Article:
The reason you’e not really seeing any difference when rounding with things like floor or ceiling is because when you raise a whole number to some power, the result will always be an integer.
Before you round any of your values, think about why you might be doing it and be careful of accidentally introducing rounding errors if you plan to use the values for another calculation down the road.
As for seeing a difference in rounding large numbers, it depends on what you mean.
If you’re just storing a number in say an int, then it doesn’t really matter what that number is. It’ll take up the same amount of memory regardless and your programming language won’t really care whether than number has been rounded or not.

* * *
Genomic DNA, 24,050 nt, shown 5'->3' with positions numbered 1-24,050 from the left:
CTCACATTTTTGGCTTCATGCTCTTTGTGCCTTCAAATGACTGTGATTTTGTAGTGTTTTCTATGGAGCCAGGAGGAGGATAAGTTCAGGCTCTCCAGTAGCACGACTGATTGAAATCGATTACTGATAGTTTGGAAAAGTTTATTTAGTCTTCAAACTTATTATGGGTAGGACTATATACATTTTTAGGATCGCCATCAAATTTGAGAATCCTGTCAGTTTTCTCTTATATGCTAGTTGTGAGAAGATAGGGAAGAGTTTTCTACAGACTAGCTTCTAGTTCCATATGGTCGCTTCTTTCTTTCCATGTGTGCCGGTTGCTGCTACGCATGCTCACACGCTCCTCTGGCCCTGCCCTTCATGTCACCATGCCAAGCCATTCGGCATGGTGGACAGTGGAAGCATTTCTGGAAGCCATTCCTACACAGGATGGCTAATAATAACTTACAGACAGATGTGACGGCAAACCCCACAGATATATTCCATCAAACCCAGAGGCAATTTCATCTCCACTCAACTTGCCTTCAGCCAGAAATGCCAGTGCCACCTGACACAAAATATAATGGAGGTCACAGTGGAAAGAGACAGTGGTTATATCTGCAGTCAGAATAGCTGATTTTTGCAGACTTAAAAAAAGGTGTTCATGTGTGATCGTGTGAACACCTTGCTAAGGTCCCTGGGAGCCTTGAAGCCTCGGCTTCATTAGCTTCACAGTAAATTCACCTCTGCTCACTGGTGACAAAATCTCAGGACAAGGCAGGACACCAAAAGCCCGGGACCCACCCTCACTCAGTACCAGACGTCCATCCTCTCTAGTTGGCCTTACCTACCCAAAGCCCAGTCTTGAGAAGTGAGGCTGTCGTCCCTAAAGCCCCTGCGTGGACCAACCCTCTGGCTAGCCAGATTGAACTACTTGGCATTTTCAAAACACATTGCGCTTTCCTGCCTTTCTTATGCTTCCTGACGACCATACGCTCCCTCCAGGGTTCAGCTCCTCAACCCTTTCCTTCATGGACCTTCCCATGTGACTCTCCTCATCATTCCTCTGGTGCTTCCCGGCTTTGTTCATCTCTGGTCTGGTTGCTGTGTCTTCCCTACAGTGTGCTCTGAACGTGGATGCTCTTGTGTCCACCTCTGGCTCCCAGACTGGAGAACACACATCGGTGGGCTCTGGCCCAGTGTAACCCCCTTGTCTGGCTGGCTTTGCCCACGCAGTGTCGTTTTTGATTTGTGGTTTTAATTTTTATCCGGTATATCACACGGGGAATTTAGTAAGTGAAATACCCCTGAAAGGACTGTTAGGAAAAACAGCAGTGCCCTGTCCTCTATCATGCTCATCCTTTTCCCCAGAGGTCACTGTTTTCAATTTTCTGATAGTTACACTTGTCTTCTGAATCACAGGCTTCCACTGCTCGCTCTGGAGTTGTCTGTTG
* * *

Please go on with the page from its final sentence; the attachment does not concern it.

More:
If you’re number is larger than what an int can store, then there are larger data types that may be able to store it. Otherwise, you’d probably turn to scientific notation, which is something we touch on in a later lecture. In that case you’d use an approach that does include some rounding but you’d break the number into two parts.
When it comes to taking about the “best” place to apply exponents, it depends on your game and what you’re trying to achieve. If you need to multiply a number by itself multiple times then it can be easier to use the Pow function - imagine having to write out 2 * 2 * 2 * … 24 times!